Writer Nick Sagan takes on the already hoary virtual reality subgenre and produces a dark and imaginative first novel in Idlewild. Set in a near-future world, the novel introduces readers to Gabriel Hall (nicknamed Halloween), a teenager who wakes up with amnesia after an attack he cannot remember. He thinks his assailant is one of the nine other students at Idlewild, an exclusive school where the residents learn to create their own virtual environments. When Halloween throws a party to bring the students together, he finds he's suspected in the possible murder of Lazarus, one of his fellow students. The school authorities insist Lazarus has graduated but the students don't believe he would leave without telling them.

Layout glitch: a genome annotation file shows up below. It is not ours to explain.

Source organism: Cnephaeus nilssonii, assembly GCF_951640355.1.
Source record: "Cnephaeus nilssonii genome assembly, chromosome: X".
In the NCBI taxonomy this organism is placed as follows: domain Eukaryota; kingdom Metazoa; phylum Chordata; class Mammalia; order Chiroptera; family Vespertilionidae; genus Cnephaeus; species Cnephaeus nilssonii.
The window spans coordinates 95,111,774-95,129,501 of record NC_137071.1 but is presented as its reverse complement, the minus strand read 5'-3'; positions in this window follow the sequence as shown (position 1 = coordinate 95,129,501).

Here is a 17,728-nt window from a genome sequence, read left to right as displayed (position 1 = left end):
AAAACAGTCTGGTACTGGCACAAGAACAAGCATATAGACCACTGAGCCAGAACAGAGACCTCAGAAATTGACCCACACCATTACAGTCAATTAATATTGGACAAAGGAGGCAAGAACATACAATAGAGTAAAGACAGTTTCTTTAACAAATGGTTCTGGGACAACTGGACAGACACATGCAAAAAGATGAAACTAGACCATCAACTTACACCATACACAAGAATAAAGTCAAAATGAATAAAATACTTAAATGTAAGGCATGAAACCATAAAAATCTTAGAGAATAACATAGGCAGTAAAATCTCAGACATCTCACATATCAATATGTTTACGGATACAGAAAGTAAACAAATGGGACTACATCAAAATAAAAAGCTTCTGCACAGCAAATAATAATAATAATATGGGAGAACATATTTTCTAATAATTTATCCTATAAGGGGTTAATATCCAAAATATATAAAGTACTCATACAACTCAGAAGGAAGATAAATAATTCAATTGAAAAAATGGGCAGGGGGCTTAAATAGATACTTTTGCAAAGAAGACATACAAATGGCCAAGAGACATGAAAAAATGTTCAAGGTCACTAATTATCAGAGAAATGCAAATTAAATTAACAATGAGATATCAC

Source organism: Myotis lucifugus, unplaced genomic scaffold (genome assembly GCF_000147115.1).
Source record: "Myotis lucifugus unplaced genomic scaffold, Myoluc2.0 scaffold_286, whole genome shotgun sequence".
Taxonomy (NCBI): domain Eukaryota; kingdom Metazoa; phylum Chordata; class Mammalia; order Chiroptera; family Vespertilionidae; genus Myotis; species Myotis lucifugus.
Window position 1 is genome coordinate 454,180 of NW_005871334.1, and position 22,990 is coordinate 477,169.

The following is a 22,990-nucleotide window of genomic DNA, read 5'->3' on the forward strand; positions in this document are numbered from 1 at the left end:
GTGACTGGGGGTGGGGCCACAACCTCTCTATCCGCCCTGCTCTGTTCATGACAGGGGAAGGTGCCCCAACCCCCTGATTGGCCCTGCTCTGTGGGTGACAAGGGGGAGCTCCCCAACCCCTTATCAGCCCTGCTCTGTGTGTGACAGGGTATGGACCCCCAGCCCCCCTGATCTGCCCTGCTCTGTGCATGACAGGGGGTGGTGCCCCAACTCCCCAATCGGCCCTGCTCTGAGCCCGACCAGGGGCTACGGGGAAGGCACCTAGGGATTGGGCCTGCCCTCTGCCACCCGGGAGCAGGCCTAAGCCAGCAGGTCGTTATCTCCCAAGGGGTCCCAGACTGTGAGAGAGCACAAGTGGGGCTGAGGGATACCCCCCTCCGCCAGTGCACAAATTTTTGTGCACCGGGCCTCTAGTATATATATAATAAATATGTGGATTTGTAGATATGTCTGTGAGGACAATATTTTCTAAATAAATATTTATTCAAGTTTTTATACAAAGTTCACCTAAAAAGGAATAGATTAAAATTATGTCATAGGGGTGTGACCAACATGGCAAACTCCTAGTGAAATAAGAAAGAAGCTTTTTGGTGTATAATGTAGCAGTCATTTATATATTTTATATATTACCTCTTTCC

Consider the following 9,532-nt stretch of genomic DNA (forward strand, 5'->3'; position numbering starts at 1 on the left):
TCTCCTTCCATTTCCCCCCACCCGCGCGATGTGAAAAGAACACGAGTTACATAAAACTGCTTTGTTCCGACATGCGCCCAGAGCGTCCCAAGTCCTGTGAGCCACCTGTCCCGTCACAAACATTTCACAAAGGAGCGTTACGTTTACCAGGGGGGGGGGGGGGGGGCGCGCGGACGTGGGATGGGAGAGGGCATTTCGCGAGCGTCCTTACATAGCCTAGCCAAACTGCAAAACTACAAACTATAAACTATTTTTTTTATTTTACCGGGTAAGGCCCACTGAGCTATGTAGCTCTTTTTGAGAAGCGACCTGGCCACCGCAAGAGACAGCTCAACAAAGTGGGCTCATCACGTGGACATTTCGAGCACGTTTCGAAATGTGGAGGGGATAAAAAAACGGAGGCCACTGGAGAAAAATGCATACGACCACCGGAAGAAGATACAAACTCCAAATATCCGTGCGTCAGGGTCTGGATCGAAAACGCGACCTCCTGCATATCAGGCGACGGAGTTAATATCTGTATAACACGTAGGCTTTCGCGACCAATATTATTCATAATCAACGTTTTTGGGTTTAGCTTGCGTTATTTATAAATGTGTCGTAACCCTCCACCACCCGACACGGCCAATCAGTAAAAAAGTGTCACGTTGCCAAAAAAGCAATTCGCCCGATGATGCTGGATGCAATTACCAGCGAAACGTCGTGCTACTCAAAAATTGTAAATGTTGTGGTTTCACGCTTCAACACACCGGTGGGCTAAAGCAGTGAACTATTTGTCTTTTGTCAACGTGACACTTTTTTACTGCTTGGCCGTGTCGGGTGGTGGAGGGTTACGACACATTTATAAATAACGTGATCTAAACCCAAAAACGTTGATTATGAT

Alongside Halloween's tale, Sagan unfolds a parallel story involving humanity's final days as a killer virus spreads around the world. While people panic and some plan for cryogenic storage, the Gedaechtnis company designs "posthumans" who are genetically altered so the virus won't harm them. The hope is that the posthumans will find a way to stop the virus and resurrect humanity. Sagan, a Hollywood screenwriter and the son of astronomer Carl Sagan, adds unexpected and satisfying complexity as he ties the two plot lines together. Despite a slightly disappointing ending, Idlewild is a strong debut that should make readers eager for the next entry in what is expected to be an Idlewild trilogy.

Gavin J. Grant writes from Northampton, Massachusetts.

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